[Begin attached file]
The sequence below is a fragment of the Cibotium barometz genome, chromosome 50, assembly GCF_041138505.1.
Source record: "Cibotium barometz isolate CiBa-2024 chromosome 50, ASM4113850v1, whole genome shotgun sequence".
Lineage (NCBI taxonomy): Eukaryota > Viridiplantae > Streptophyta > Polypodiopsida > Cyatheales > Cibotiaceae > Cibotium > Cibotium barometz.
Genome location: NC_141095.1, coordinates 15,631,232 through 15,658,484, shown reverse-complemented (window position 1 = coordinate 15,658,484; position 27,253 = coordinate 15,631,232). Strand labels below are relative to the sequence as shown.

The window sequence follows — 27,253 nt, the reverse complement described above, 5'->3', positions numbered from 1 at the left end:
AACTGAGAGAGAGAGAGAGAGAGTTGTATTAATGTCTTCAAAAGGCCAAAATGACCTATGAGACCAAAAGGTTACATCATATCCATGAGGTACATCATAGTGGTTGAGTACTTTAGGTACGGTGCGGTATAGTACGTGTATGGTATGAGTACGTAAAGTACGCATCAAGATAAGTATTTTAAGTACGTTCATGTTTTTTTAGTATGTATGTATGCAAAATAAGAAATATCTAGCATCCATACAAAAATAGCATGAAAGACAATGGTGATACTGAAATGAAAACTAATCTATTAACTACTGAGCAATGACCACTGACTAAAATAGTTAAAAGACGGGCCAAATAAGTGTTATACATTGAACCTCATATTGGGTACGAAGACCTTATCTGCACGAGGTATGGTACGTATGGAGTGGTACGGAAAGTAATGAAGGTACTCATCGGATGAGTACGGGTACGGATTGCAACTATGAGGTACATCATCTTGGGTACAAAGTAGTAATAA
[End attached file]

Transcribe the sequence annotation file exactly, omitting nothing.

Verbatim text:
The sequence below is a fragment of the Cibotium barometz genome, chromosome 50, assembly GCF_041138505.1.
Source record: "Cibotium barometz isolate CiBa-2024 chromosome 50, ASM4113850v1, whole genome shotgun sequence".
Lineage (NCBI taxonomy): Eukaryota > Viridiplantae > Streptophyta > Polypodiopsida > Cyatheales > Cibotiaceae > Cibotium > Cibotium barometz.
Genome location: NC_141095.1, coordinates 15,631,232 through 15,658,484, shown reverse-complemented (window position 1 = coordinate 15,658,484; position 27,253 = coordinate 15,631,232). Strand labels below are relative to the sequence as shown.

The window sequence follows — 27,253 nt, the reverse complement described above, 5'->3', positions numbered from 1 at the left end:
AACTGAGAGAGAGAGAGAGAGAGTTGTATTAATGTCTTCAAAAGGCCAAAATGACCTATGAGACCAAAAGGTTACATCATATCCATGAGGTACATCATAGTGGTTGAGTACTTTAGGTACGGTGCGGTATAGTACGTGTATGGTATGAGTACGTAAAGTACGCATCAAGATAAGTATTTTAAGTACGTTCATGTTTTTTTAGTATGTATGTATGCAAAATAAGAAATATCTAGCATCCATACAAAAATAGCATGAAAGACAATGGTGATACTGAAATGAAAACTAATCTATTAACTACTGAGCAATGACCACTGACTAAAATAGTTAAAAGACGGGCCAAATAAGTGTTATACATTGAACCTCATATTGGGTACGAAGACCTTATCTGCACGAGGTATGGTACGTATGGAGTGGTACGGAAAGTAATGAAGGTACTCATCGGATGAGTACGGGTACGGATTGCAACTATGAGGTACATCATCTTGGGTACAAAGTAGTAATAA